Voters in West Hollywood and Los Angeles will go to the polls March 7 to elect members of their respective city councils as well as Los Angeles school board members and members of the Los Angeles Community College Board of Trustees.

Los Angeles voters also will vote for mayor and four ballot measures.

A fifth measure, Measure H, would raise the county sales tax a quarter-cent for 10 years. It was placed on the ballot by the Los Angeles County Board of Supervisors to raise funds to fight homelessness.

In West Hollywood, 10 candidates — including incumbents John Duran and John Heilman — are running for two City Council seats.

The eight challengers on the ballot are Reed Stillwell, Amanda Goodwin, Steve Martin, Carla Romo, Michael Cautillo, Nate Clark, Joel Quaresimo and Cynthia Blatt.

As part of the city’s efforts to make the polls accessible to all residents who wish to vote, West Hollywood will provide a variety of free transportation options to any resident needing a ride to a polling location.

CityLine, the city’s free local shuttle, has stops adjacent to all of the city’s polling places. Shuttles will run on Election Day at 30-minute intervals from 9 a.m. to 6 p.m.

West Hollywood Dial-A-Ride also will provide free direct transportation on Election Day between 9 a.m. and 4 p.m. Residents may request a ride by calling (800) 447-2189 at any time before 1 p.m. on Election Day to reserve a trip.

Additionally, WeHo Pedals, the city’s bike share program, will offer 60 minutes of ride credit to new and existing members. The promotion will be valid on Election Day between 6 a.m. and 9 p.m. (one hour before and one hour after polls open and close, respectively).

Standard WeHo Pedals charges for out of hub and out of system area fees will still apply, except at West Hollywood polling stations. After 60 minutes of ride time, normal WeHo Pedals usage fees will apply. WeHo Pedals users can create or log in to user accounts on the Social Bicycles App, at a WeHo Pedals payment kiosk, or by visiting www.wehopedals.com and using the promo code BIKE2VOTE.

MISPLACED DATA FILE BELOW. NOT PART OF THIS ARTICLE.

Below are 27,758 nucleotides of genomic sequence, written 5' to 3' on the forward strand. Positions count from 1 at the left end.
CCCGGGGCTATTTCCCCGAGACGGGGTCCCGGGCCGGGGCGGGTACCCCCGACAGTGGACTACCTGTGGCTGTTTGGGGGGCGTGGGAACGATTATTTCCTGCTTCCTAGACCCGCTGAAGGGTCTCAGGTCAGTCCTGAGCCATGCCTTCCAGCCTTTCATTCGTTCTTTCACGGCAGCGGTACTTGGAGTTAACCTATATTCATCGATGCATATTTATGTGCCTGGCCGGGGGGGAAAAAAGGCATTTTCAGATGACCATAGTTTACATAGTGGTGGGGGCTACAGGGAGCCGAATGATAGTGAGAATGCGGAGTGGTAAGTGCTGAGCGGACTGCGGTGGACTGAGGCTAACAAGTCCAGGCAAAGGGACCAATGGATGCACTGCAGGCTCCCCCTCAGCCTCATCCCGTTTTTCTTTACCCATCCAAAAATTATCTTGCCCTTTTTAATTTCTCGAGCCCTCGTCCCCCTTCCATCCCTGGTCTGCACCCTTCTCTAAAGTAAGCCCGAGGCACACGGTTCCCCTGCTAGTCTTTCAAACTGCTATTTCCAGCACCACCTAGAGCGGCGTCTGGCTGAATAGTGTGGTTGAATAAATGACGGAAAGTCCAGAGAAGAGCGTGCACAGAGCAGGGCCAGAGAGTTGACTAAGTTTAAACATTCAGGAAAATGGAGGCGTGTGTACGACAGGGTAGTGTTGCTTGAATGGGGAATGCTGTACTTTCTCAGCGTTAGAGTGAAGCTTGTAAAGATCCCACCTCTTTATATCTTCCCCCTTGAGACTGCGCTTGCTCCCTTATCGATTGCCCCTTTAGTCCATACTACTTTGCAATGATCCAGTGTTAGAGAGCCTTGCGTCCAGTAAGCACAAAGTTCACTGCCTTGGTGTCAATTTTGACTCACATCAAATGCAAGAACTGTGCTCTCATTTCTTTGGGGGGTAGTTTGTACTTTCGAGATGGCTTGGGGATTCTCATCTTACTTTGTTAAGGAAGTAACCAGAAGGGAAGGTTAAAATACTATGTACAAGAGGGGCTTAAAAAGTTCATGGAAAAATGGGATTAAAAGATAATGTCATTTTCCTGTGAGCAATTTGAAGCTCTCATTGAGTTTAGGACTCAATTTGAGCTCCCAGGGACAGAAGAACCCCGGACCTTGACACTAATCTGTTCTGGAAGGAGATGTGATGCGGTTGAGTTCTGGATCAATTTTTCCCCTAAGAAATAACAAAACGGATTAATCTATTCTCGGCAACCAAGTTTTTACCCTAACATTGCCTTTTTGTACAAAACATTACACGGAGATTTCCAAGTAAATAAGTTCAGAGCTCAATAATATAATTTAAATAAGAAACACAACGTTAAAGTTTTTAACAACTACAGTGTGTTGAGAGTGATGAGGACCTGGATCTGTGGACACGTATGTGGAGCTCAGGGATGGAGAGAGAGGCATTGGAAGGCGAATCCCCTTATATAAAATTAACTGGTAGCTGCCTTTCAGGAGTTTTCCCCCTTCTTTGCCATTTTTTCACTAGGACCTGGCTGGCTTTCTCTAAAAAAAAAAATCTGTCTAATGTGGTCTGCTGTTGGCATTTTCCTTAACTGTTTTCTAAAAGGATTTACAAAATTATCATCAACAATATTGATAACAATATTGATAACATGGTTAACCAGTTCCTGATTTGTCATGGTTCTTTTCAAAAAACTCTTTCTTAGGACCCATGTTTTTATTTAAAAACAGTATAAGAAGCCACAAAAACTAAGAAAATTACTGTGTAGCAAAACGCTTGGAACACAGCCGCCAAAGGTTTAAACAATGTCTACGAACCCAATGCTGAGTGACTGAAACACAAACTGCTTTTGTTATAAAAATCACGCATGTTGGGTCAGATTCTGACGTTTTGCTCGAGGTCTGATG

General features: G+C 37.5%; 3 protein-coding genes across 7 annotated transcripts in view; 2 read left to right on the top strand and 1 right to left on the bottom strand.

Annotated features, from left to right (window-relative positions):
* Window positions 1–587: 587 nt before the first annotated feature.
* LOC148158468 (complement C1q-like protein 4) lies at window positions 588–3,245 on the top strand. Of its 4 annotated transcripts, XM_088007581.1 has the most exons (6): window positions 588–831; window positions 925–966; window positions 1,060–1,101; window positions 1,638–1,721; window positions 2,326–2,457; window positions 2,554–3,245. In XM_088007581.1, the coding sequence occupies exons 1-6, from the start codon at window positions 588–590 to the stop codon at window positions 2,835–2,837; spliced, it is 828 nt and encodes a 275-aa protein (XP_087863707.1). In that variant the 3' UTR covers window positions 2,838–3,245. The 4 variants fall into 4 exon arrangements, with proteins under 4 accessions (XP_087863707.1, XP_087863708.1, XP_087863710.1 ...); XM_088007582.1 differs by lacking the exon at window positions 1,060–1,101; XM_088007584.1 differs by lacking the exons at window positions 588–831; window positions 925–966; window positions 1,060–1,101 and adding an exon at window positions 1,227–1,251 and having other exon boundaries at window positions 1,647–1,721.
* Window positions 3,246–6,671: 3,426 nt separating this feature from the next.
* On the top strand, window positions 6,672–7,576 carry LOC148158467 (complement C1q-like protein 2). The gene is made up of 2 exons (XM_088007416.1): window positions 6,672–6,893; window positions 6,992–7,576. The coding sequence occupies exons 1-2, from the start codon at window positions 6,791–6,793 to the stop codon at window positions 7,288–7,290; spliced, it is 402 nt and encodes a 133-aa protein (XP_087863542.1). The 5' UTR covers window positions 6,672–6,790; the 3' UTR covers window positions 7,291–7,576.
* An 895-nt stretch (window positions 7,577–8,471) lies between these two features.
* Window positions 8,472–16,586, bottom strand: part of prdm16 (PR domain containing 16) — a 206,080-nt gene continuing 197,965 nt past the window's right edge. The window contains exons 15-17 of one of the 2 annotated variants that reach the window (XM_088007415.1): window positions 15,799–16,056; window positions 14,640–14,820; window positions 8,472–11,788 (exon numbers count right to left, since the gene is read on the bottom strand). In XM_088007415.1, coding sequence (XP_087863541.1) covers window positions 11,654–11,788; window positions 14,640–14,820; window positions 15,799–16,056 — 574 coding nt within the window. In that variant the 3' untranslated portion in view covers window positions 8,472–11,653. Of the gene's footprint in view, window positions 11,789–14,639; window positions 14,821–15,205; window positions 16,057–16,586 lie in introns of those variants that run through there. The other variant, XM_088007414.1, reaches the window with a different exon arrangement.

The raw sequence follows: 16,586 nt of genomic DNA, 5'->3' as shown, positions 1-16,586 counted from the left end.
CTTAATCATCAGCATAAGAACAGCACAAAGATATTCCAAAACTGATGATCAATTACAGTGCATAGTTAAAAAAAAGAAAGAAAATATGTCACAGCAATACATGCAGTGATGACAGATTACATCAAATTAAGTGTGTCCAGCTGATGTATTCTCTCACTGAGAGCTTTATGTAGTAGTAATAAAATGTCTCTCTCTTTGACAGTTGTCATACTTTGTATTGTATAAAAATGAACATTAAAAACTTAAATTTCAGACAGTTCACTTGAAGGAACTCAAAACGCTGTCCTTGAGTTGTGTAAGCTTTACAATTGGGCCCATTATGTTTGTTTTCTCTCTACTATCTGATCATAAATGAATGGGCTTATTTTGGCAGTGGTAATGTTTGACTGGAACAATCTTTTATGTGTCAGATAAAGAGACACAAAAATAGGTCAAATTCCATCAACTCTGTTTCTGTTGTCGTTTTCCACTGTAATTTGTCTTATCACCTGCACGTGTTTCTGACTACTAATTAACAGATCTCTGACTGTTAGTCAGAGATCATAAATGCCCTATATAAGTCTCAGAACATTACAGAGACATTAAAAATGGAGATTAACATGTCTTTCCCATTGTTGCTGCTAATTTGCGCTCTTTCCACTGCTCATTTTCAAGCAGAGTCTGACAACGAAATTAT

In Los Angeles, Mayor Eric Garcetti faces 10 challengers in a bid for a second term. He can avoid a May runoiff by receiving more than 50 percent of the vote March 7. Otherwise, he will face the person drawing the second most votes, which figures to be Mitchell Schwartz, who identifies himself as a political strategist, an environmentalist and an entrepreneur.

Schwartz was involved in Bill Clinton’s 1992 presidential campaign and worked in the State Department during his first term in office.

Also running for mayor are David Hernandez, a community advocate; Diane “Pinky” Harman, a retired educator and actor; David “Zuma Dogg” Saltsburg, a community activist; Y.J. Draiman, a neighborhood council board member; Yuval Kremer, Paul Amori, a creative artist; Dennis Richter, a factory worker; Frantz Pierre, a community activist; and Eric Preven, a writer and producer.

In the 13th City Council District, incumbent Mitch O’Farrell is seeking a second four-year term against five challengers, including Doug Haines, a neighborhood council board member; Sylvie Shan, a housing rights advocate; Jessica Salans, an activist and organizer; David De La Torre, an international business manager; and Bill Zide, a neighborhood council chair.

Three seats are up for re-election on the Los Angeles Community College District board.

In Board Seat 2, incumbent Michael Eng is not seeking re-election. Four people are seeking to replace him: former board member and college teacher Steve Veres, community college advocate Steve Goldstein, education advocate Sergio Vargas and college professor Thomas Norman.

In Board Seat 4, incumbent Ernest Moreno, a longtime district employee, is facing Dallas Fowler, a South Los Angeles resident and a city commissioner.

In Board Seat 6, incumbent Nancy Pearlman is being challenged by college professor Gabriel Buelna.

In the Los Angeles Unified School District, board President Steve Zimmer faces three challengers in District 4, educator and parent Allison Polhill, educator and children’s advocate Nick Melvoin and police specialist and parent Gregory Martayan.

Two of the four ballot measures for city of Los Angeles voters are about marijuana.

Proposition M would establish taxes on marijuana businesses, while authorizing criminal penalties for non-approved marijuana businesses and outlining the City Council’s authority to regulate cannabis-related activities.

Initiative Ordinance N would authorize a permitting system for marijuana businesses, giving existing marijuana businesses time to register for permits, allowing marijuana businesses in select non-residential areas and setting distance requirements from schools. It also authorizes fines for unauthorized marijuana activities and sets a tax on “adult use marijuana sales.”

Measures M and N both require only a simple majority for approval, but if both are approved, the one receiving the most votes will be enacted.

Charter Amendment P would increase the maximum term of franchises, licenses and permits issued by the Harbor Department from 50 years to 66 years, making the city consistent with state law. It requires a simple majority vote for approval.

Measure S would impose a two-year moratorium on development projects that require amendments to the city’s General Plan, require a public review of the city’s General Plan every five years and prohibit project applicants from performing environmental impact reports for their own projects. It requires a simple majority for approval.